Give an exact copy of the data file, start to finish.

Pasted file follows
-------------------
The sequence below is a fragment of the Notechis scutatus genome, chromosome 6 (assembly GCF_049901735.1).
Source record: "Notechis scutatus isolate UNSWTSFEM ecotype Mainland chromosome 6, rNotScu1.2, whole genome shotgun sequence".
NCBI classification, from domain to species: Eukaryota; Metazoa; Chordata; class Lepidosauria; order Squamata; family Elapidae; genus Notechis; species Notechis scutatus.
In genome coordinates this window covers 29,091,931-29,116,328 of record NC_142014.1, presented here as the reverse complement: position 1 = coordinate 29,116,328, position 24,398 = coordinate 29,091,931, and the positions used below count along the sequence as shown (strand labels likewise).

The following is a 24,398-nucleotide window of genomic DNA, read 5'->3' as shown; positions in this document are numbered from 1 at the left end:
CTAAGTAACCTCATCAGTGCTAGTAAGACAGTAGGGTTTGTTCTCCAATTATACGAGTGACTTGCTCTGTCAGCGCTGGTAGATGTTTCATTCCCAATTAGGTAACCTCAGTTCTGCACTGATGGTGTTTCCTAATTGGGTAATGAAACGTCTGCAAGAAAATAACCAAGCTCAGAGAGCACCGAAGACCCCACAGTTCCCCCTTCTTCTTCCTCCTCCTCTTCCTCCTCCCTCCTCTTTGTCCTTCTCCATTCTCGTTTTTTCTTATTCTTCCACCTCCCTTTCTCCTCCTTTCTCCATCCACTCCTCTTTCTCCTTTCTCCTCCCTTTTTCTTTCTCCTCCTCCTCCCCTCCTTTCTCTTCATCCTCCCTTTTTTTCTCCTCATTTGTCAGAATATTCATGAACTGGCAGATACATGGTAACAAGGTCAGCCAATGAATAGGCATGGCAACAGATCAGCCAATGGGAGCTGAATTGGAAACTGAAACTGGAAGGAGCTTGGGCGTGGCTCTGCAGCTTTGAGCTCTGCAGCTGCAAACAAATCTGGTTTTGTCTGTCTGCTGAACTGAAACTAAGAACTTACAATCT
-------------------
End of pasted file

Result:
The sequence below is a fragment of the Notechis scutatus genome, chromosome 6 (assembly GCF_049901735.1).
Source record: "Notechis scutatus isolate UNSWTSFEM ecotype Mainland chromosome 6, rNotScu1.2, whole genome shotgun sequence".
NCBI classification, from domain to species: Eukaryota; Metazoa; Chordata; class Lepidosauria; order Squamata; family Elapidae; genus Notechis; species Notechis scutatus.
In genome coordinates this window covers 29,091,931-29,116,328 of record NC_142014.1, presented here as the reverse complement: position 1 = coordinate 29,116,328, position 24,398 = coordinate 29,091,931, and the positions used below count along the sequence as shown (strand labels likewise).

The following is a 24,398-nucleotide window of genomic DNA, read 5'->3' as shown; positions in this document are numbered from 1 at the left end:
CTAAGTAACCTCATCAGTGCTAGTAAGACAGTAGGGTTTGTTCTCCAATTATACGAGTGACTTGCTCTGTCAGCGCTGGTAGATGTTTCATTCCCAATTAGGTAACCTCAGTTCTGCACTGATGGTGTTTCCTAATTGGGTAATGAAACGTCTGCAAGAAAATAACCAAGCTCAGAGAGCACCGAAGACCCCACAGTTCCCCCTTCTTCTTCCTCCTCCTCTTCCTCCTCCCTCCTCTTTGTCCTTCTCCATTCTCGTTTTTTCTTATTCTTCCACCTCCCTTTCTCCTCCTTTCTCCATCCACTCCTCTTTCTCCTTTCTCCTCCCTTTTTCTTTCTCCTCCTCCTCCCCTCCTTTCTCTTCATCCTCCCTTTTTTTCTCCTCATTTGTCAGAATATTCATGAACTGGCAGATACATGGTAACAAGGTCAGCCAATGAATAGGCATGGCAACAGATCAGCCAATGGGAGCTGAATTGGAAACTGAAACTGGAAGGAGCTTGGGCGTGGCTCTGCAGCTTTGAGCTCTGCAGCTGCAAACAAATCTGGTTTTGTCTGTCTGCTGAACTGAAACTAAGAACTTACAATCT